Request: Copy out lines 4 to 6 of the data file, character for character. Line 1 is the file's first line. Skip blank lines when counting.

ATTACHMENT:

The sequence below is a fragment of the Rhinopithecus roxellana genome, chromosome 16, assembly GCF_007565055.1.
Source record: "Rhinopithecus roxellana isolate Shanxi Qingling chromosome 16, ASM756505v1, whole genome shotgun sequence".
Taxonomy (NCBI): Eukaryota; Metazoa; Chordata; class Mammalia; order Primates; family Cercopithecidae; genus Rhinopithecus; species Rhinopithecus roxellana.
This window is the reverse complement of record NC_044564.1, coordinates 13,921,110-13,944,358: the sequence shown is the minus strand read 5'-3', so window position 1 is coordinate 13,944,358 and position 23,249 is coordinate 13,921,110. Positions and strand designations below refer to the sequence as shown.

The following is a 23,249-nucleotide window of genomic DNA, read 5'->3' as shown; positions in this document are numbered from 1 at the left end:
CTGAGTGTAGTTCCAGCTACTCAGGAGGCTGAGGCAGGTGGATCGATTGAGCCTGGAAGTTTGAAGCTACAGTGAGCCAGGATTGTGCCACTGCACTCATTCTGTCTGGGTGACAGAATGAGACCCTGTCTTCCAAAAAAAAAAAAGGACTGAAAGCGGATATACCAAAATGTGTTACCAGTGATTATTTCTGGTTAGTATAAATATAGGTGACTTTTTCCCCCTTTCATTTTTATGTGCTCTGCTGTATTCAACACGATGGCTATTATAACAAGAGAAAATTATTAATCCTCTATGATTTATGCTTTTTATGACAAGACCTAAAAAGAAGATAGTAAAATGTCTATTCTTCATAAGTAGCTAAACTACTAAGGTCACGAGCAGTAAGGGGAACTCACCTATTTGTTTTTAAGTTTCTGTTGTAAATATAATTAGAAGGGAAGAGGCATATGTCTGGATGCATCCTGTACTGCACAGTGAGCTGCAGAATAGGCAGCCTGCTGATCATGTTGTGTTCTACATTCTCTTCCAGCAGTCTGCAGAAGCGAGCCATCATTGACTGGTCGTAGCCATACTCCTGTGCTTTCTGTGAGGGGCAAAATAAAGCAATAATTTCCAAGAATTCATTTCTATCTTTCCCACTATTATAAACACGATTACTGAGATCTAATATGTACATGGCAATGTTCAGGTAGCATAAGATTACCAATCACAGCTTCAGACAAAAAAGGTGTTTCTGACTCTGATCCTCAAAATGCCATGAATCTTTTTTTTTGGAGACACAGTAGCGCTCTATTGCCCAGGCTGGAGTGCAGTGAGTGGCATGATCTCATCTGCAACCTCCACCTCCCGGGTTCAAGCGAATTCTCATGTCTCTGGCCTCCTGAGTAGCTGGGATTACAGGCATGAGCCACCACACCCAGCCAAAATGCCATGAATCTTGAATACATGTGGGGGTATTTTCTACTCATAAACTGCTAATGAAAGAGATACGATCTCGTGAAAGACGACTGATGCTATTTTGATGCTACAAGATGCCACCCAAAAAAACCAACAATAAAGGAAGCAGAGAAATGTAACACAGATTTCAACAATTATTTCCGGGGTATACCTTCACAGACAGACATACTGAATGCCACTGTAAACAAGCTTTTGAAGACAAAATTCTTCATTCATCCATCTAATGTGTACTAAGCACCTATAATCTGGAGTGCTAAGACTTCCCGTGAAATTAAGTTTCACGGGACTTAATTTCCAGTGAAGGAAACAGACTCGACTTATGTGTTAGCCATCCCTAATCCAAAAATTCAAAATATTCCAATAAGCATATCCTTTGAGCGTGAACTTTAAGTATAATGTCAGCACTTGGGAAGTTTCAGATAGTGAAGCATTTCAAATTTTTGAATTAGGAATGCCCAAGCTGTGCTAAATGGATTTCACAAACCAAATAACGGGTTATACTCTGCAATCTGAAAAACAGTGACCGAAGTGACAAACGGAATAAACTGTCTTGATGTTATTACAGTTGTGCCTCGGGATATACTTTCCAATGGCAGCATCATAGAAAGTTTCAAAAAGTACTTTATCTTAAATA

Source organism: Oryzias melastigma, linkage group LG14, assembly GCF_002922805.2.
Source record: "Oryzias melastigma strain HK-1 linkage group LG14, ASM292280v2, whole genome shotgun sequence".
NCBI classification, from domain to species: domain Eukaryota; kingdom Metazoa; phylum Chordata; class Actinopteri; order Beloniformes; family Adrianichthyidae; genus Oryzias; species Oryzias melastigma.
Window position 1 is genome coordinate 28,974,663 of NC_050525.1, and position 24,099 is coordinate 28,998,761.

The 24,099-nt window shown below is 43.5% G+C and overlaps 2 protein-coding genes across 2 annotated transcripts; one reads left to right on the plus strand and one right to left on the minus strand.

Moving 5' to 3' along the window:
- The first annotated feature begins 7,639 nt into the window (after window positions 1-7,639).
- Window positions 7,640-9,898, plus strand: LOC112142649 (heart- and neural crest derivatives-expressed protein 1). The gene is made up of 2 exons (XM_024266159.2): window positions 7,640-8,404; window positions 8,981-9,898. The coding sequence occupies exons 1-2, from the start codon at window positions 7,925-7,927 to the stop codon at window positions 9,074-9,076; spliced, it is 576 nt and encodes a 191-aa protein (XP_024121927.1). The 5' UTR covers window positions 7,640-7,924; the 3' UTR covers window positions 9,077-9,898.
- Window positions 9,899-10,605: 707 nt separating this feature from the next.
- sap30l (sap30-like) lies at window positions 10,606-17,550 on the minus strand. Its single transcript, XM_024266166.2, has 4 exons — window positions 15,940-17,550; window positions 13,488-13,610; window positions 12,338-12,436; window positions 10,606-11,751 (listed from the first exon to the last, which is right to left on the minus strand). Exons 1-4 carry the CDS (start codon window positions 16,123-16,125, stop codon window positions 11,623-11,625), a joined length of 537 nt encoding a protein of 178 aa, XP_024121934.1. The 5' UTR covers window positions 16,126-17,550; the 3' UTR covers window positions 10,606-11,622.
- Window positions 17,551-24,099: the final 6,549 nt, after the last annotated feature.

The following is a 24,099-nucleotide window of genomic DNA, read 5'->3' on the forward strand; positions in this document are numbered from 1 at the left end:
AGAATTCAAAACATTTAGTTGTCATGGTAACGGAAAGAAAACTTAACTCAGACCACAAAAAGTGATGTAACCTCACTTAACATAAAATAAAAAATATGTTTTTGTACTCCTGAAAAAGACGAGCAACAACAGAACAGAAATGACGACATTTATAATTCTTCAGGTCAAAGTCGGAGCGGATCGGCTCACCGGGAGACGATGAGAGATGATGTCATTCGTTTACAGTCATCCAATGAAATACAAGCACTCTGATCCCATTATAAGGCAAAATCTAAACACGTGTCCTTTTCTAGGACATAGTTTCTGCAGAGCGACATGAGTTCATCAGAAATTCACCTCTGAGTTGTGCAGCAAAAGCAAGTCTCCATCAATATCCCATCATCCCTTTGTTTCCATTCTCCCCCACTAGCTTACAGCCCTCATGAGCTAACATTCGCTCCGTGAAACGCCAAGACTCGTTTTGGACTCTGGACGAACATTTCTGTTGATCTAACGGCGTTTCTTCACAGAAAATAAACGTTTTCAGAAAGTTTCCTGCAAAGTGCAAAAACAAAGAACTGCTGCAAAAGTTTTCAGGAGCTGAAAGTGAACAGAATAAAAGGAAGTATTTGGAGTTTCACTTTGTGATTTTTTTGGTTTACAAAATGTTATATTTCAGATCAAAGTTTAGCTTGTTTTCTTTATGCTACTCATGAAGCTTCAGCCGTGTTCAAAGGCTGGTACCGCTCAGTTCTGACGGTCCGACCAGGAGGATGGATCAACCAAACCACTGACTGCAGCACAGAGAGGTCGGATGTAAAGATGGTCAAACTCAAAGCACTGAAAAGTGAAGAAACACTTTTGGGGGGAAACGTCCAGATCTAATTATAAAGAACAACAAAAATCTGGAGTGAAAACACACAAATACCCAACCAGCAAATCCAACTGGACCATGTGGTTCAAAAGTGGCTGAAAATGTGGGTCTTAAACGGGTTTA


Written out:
This window is the reverse complement of record NC_044564.1, coordinates 13,921,110-13,944,358: the sequence shown is the minus strand read 5'-3', so window position 1 is coordinate 13,944,358 and position 23,249 is coordinate 13,921,110. Positions and strand designations below refer to the sequence as shown.

The following is a 23,249-nucleotide window of genomic DNA, read 5'->3' as shown; positions in this document are numbered from 1 at the left end:
CTGAGTGTAGTTCCAGCTACTCAGGAGGCTGAGGCAGGTGGATCGATTGAGCCTGGAAGTTTGAAGCTACAGTGAGCCAGGATTGTGCCACTGCACTCATTCTGTCTGGGTGACAGAATGAGACCCTGTCTTCCAAAAAAAAAAAAGGACTGAAAGCGGATATACCAAAATGTGTTACCAGTGATTATTTCTGGTTAGTATAAATATAGGTGACTTTTTCCCCCTTTCATTTTTATGTGCTCTGCTGTATTCAACACGATGGCTATTATAACAAGAGAAAATTATTAATCCTCTATGATTTATGCTTTTTATGACAAGACCTAAAAAGAAGATAGTAAAATGTCTATTCTTCATAAGTAGCTAAACTACTAAGGTCACGAGCAGTAAGGGGAACTCACCTATTTGTTTTTAAGTTTCTGTTGTAAATATAATTAGAAGGGAAGAGGCATATGTCTGGATGCATCCTGTACTGCACAGTGAGCTGCAGAATAGGCAGCCTGCTGATCATGTTGTGTTCTACATTCTCTTCCAGCAGTCTGCAGAAGCGAGCCATCATTGACTGGTCGTAGCCATACTCCTGTGCTTTCTGTGAGGGGCAAAATAAAGCAATAATTTCCAAGAATTCATTTCTATCTTTCCCACTATTATAAACACGATTACTGAGATCTAATATGTACATGGCAATGTTCAGGTAGCATAAGATTACCAATCACAGCTTCAGACAAAAAAGGTGTTTCTGACTCTGATCCTCAAAATGCCATGAATCTTTTTTTTTGGAGACACAGTAGCGCTCTATTGCCCAGGCTGGAGTGCAGTGAGTGGCATGATCTCATCTGCAACCTCCACCTCCCGGGTTCAAGCGAATTCTCATGTCTCTGGCCTCCTGAGTAGCTGGGATTACAGGCATGAGCCACCACACCCAGCCAAAATGCCATGAATCTTGAATACATGTGGGGGTATTTTCTACTCATAAACTGCTAATGAAAGAGATACGATCTCGTGAAAGACGACTGATGCTATTTTGATGCTACAAGATGCCACCCAAAAAAACCAACAATAAAGGAAGCAGAGAAATGTAACACAGATTTCAACAATTATTTCCGGGGTATACCTTCACAGACAGACATACTGAATGCCACTGTAAACAAGCTTTTGAAGACAAAATTCTTCATTCATCCATCTAATGTGTACTAAGCACCTATAATCTGGAGTGCTAAGACTTCCCGTGAAATTAAGTTTCACGGGACTTAATTTCCAGTGAAGGAAACAGACTCGACTTATGTGTTAGCCATCCCTAATCCAAAAATTCAAAATATTCCAATAAGCATATCCTTTGAGCGTGAACTTTAAGTATAATGTCAGCACTTGGGAAGTTTCAGATAGTGAAGCATTTCAAATTTTTGAATTAGGAATGCCCAAGCTGTGCTAAATGGATTTCACAAACCAAATAACGGGTTATACTCTGCAATCTGAAAAACAGTGACCGAAGTGACAAACGGAATAAACTGTCTTGATGTTATTACAGTTGTGCCTCGGGATATACTTTCCAATGGCAGCATCATAGAAAGTTTCAAAAAGTACTTTATCTTAAATA